He had done it all by himself. His research was reading one book by a Danish scientist who is one of a small minority who don't believe climate change is happening. He also read one book on economics – published a hundred and fifty years ago. Oh, he had no training in either science or economics.



This is the man the Gazette hailed for disproving the work of thousands of scientists all over the world. And he did it in less than 800 words.(In this context, it is suggestive to read the gushing home page about the world status of AIMS, and the amazing abilities of its members. The CEO (and chief of the education project) is also an expert on government structure, inter-goverment relations as well as debt reduction and taxation. Move over, Plato and Aristotle.



He seems to have no training or experience at all in education. His own education, while decent enough, would scarcely place him in the company of scholars or scientists. Essentially, he appears to be trained in public administration, perhaps with a couple of statistics courses tossed in. Very nice. But how can one make statistical evaluations of a field of which one knows nothing? This is really a case of the blind men arguing over the shape of an elephant.



There was also a subtle campaign to discredit public schools and teachers. This might consist of the prominent display of stories about laxness of a teacher (in a school hundreds of miles away), rumours of how unions were taking over schools. It didn't matter that the incident might be one in a million. It didn't even matter if it was true. The net effect of publishing these stories as news did the job of alarming parents about their public schools, and denigrating the schools and the teachers. (Stories about paedophiles in private residential schools get much less attention than a public school teacher in Montana who didn't let a little girl go to the bathroom.)



Newspaper and other media owners were important agents in this campaign. Of course. They were often the same people who financed the think tanks.



So it was that the movement spread across the border in the form of Atlantic Institute of Marketing Studies and The Fraser Institute, and dozens of others. Given the wealth and connections of their backers who provide much of the funding for political parties of the right sort, and given their news media entree to the public, it is scarcely surprising that they exert enormous influence on governments.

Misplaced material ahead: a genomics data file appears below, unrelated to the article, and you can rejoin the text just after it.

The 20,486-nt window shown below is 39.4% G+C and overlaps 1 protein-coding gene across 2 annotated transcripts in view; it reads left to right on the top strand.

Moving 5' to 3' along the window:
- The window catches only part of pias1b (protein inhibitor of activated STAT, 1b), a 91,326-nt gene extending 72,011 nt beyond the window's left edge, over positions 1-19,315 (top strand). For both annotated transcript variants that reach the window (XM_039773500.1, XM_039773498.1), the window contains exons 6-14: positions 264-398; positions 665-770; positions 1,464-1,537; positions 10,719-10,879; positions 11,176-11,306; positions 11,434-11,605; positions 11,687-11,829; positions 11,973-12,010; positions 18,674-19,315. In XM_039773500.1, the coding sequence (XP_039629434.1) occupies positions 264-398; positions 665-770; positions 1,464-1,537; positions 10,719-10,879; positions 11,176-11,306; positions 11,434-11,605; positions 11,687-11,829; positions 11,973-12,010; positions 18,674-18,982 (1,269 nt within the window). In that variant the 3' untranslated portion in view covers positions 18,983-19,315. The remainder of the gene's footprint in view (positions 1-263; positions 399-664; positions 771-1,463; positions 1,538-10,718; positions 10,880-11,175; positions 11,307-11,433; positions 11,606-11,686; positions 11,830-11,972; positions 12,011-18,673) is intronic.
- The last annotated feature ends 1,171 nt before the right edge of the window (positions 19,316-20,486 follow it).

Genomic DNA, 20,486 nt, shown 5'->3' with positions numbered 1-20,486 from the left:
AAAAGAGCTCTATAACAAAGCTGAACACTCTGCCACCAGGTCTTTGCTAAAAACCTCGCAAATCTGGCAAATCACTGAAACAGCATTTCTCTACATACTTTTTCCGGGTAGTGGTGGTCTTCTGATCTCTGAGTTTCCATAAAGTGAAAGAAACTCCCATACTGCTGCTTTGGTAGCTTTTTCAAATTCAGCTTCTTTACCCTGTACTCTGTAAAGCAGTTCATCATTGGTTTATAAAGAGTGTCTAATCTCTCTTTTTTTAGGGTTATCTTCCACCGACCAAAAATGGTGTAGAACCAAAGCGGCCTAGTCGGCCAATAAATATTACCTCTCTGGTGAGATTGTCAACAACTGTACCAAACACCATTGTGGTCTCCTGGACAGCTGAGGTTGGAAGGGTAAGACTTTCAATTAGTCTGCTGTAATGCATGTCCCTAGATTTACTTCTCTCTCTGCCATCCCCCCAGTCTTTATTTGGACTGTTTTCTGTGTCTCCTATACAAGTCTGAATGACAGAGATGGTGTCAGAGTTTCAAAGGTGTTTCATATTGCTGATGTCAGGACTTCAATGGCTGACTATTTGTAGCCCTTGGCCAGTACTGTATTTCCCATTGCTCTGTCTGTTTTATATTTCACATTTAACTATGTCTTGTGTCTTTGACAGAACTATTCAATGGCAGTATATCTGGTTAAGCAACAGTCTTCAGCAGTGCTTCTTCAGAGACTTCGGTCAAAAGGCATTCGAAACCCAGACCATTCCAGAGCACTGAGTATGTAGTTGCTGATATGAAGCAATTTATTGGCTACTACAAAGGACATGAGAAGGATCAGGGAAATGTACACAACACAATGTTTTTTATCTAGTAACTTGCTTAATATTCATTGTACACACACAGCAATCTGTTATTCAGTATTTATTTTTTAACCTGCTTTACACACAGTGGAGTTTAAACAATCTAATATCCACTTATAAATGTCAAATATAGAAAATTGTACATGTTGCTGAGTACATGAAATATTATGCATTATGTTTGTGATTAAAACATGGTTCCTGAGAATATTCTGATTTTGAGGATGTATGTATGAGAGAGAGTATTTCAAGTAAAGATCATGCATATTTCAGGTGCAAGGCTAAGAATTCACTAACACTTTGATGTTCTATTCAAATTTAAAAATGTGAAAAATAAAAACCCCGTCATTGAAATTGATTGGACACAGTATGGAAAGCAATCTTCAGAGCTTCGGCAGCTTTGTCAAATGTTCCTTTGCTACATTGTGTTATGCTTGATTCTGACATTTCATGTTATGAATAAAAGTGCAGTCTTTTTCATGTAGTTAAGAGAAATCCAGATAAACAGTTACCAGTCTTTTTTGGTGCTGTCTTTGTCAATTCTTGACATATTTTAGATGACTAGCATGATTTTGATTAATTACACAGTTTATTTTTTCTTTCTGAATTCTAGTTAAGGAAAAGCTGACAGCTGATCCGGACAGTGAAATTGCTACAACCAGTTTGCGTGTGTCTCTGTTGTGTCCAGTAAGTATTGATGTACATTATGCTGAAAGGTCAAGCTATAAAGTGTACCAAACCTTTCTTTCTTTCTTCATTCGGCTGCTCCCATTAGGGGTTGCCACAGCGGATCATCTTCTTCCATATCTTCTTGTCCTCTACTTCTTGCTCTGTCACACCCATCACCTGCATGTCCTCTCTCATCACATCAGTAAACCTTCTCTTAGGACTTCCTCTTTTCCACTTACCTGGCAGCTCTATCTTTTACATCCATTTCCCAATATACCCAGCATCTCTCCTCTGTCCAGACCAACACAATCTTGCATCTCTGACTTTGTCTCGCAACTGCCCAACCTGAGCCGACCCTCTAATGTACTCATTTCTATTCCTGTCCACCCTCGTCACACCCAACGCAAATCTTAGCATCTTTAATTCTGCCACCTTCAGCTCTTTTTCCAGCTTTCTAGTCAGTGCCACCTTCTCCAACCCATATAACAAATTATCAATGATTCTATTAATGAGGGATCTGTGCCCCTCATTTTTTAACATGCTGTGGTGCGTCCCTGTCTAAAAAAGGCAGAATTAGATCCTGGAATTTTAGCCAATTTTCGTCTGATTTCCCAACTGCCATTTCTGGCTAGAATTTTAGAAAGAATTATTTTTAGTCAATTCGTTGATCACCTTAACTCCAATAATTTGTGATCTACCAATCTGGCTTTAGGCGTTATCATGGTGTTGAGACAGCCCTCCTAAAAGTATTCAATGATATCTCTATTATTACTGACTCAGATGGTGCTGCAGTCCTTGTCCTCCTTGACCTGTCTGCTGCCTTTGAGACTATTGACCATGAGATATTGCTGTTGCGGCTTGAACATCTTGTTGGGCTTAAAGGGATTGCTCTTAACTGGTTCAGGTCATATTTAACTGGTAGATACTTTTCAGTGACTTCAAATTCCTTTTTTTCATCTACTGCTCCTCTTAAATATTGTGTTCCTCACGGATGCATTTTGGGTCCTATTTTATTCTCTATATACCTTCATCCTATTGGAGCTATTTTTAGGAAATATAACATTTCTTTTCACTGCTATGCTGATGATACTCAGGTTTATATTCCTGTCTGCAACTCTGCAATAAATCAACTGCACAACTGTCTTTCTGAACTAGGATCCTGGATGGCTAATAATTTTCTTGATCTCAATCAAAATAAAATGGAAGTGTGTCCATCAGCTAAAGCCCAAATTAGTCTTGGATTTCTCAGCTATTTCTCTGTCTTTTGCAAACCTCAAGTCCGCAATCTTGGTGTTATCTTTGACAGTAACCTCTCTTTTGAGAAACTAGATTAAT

AIMS now effectively controls the curriculum of New Brunswick public schools. It both sets and evaluates the standardized testing and ranking. That standardizing means standardized curriculum, just as if our children were being put together with identical parts along an assembly line. Teachers have become unskilled workers, all their training and value thrown away.





Does Standardized Testing, Ranking and Education Competition Work Anywhere?



It depends on what you mean by “work”



It works, sort of, in parts of Asia. I taught for some time in Hong Kong where education is highly competitive, right from kindergarten. Showing promise in kindergarten means getting into a more prestigious elementary school,, probably a private one. Doing well there can get you into an even more prestigious high school, almost certainly a private one. That can very well get you into a prestigious university like U of Hong Kong.



Actually, the teaching in any of those schools is not much different from the teaching in any other. The “prestige” is largely a matter of rumour and smart advertising. But prestige is important in Hong Kong. A degree from U of Hong Kong is a guarantee of a high paying job with the assurance of permanence no matter how incompetent one proves to be. A degree from a North American university commands polite respect, but carries the suggestion its holder might not have been good enough to get in to U of Hong Kong.



Why does it work?



It works because the social pressure on the student is enormous. It comes from parents, siblings,and from relatives all the way out to the most distant ones. To do less than superior work is to bring down the most crushing sand permanent shame on the whole family – even its very name.



It short, it works there but not here because the environment and values here are different.



But couldn't we adapt it to our environment?



No. It works in producing grades. But it does not work in learning. I leaned that with my first class in Hong Kong.



The students were like none I had ever had before. All were hard working and attentive. Nobody whispered to a neighbour. Nobody was ever absent or late. No assignment was ever late. Once, I casually mentioned I had found a certain article interesting. The next day, I discovered the whole class had read it. We discussed it. So I decided to assign it as their first critical review. That is, they were to write a short essay on the meaning of the article, then make reasoned judgements about the validity of it. A dead silence fell on the room.